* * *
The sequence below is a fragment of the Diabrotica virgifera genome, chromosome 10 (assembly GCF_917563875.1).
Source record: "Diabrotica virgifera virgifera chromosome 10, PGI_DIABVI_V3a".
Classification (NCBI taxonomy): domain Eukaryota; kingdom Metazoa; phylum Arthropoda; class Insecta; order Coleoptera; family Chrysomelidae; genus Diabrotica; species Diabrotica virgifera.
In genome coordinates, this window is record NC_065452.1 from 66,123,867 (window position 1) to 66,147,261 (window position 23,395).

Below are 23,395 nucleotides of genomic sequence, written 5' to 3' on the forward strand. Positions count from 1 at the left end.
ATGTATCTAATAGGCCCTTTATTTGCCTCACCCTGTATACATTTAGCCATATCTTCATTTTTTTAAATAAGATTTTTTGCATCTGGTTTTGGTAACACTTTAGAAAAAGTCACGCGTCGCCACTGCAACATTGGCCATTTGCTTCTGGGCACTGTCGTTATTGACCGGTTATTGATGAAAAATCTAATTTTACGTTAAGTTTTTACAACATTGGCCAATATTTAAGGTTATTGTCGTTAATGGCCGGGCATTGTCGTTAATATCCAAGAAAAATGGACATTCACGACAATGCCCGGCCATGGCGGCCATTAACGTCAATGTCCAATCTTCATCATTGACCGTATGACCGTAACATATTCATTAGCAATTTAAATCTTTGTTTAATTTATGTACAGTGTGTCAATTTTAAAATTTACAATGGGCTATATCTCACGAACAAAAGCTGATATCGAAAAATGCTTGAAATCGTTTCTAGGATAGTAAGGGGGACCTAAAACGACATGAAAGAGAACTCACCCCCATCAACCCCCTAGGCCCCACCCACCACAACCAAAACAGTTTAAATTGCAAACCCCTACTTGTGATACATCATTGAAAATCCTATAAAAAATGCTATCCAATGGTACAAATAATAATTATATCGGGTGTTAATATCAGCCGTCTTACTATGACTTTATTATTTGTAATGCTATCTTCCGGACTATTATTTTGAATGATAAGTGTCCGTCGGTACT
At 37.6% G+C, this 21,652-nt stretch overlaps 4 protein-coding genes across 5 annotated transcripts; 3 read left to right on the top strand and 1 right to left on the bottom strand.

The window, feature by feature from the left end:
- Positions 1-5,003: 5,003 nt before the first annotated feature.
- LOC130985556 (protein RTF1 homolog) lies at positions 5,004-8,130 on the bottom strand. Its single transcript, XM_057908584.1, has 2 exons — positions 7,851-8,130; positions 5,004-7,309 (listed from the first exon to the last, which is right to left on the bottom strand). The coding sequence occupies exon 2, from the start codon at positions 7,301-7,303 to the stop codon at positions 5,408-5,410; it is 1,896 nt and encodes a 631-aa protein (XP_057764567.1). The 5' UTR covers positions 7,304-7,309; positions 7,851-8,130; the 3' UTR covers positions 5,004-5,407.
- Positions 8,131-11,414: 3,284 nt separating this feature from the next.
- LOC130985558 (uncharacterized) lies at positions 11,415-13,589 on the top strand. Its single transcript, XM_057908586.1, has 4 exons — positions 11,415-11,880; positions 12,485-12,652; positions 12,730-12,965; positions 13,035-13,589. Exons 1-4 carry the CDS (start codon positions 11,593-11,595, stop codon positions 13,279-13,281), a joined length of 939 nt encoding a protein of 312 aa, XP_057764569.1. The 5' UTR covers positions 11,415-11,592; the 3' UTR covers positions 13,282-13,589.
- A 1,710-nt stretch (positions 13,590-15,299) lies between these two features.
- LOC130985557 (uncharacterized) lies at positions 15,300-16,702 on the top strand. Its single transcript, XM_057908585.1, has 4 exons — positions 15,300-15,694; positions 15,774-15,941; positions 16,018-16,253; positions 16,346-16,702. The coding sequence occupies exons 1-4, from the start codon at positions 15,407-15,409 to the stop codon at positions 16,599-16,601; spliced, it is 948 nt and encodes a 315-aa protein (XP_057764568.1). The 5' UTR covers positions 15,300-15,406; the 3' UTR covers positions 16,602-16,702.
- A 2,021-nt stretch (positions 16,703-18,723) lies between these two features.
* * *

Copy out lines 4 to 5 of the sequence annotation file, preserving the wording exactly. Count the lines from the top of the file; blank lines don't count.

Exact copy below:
In genome coordinates, this window is record NC_065452.1 from 66,123,867 (window position 1) to 66,147,261 (window position 23,395).

Below are 23,395 nucleotides of genomic sequence, written 5' to 3' on the forward strand. Positions count from 1 at the left end.